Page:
Improbable as it sounds, some of this season’s finest cashmere pieces are being designed in Canton.
The suburb is home to Dawson Forte Cashmere, a merger of Scotland’s Dawson International and Forte, a Woonsocket, R.I., company that supplied many New England spinning mills. Dawson Forte launched in 1998, and Kinross — their cashmere label sold at boutiques nationwide — launched in 2002. They maintain a New York City showroom, but the heart of the business is off of I-95.
A new spring line is available at upscale shops like Beacon Hill’s Holiday Boutique, Concord’s Thistle Hill, and Mahri in Manchester-by-the-Sea.
The detailed designs, such as linen dresses with painted brush strokes and cashmere tops with pleated sleeves, “appeal to someone who appreciates a modern design aesthetic but nothing trendy,” says design vice president Suzanne Pond, who got her start creating theater costumes at Brown University and studied fabric draping at the Rhode Island School of Design. “Our sweet spot is probably women in their 50s and 60s, although we dress the mother and the daughter.”
The company also has a private label business that sells to department stores like Nordstrom and Saks.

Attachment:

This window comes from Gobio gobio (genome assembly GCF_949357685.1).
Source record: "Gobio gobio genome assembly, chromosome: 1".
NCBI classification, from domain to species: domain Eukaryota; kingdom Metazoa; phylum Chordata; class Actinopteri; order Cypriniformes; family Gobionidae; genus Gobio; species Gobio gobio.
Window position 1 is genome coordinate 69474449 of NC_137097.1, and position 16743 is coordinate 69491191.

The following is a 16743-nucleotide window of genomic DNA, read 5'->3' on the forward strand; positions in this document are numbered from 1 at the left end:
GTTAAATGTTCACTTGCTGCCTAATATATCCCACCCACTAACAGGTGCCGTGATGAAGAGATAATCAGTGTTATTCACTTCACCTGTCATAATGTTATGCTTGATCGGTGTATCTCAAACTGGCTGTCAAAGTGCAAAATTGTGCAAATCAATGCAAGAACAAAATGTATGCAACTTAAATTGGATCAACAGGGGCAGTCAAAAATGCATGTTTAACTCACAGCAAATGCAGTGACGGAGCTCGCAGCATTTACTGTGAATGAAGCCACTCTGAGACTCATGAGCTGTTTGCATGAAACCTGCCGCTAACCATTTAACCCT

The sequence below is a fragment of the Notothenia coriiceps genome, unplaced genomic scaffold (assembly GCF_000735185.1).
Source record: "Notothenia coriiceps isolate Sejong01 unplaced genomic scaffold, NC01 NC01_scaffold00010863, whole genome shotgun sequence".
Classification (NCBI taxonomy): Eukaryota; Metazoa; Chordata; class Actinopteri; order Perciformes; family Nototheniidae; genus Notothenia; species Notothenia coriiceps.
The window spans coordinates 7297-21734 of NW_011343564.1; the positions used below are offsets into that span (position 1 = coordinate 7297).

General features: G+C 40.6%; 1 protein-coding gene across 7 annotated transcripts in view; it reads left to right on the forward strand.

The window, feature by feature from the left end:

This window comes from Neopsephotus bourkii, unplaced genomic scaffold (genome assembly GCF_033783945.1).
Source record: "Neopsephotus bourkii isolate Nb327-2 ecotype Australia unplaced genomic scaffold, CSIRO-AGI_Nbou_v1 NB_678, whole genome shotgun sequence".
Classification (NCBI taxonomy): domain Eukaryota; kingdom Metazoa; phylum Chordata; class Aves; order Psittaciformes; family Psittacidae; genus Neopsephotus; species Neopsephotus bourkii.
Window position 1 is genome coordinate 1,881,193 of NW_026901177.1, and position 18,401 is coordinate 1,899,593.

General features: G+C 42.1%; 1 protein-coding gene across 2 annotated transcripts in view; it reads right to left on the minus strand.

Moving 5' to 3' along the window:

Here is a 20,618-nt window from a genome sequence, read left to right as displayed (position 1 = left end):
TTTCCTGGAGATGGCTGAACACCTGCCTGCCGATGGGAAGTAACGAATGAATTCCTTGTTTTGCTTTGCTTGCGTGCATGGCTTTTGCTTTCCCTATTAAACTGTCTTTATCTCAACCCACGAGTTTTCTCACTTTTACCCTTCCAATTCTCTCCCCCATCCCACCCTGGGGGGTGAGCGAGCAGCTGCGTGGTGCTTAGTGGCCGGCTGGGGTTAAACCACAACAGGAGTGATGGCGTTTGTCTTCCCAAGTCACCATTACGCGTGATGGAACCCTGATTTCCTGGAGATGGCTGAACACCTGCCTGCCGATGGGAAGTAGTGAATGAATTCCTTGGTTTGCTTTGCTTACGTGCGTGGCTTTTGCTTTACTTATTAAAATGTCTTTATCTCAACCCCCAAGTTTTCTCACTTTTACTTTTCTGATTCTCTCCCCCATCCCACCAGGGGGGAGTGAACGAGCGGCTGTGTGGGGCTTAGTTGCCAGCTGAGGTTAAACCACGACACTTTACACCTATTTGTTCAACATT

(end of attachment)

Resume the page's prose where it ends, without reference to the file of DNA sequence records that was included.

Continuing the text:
Cashmere comes from northern China, home to cashmere-producing goats. Kinross also works with linen and cotton. But people love cashmere.
“It’s soft yet strong; it’s beautiful to drape; it can be worn in all sorts of climates; and it exudes luxury,” says Pond.
Local artists collaborate on the clothing. This season, Kinross worked with RISD students to design a cashmere pleated pullover, with intricate pleated stitching. A linen dress was hand-painted by Italian artists and reproduced. A cotton tape yarn V-neck pullover has a ribbed insert at the hem to give it texture.
“We specialize in elevated basics,” Pond says. “We’re filling a need for thoughtful design and some unique, handcrafted details without being trendy or dated.’’
Pieces range from $140 to $350.Kara Baskin can be reached at firstname.lastname@example.org.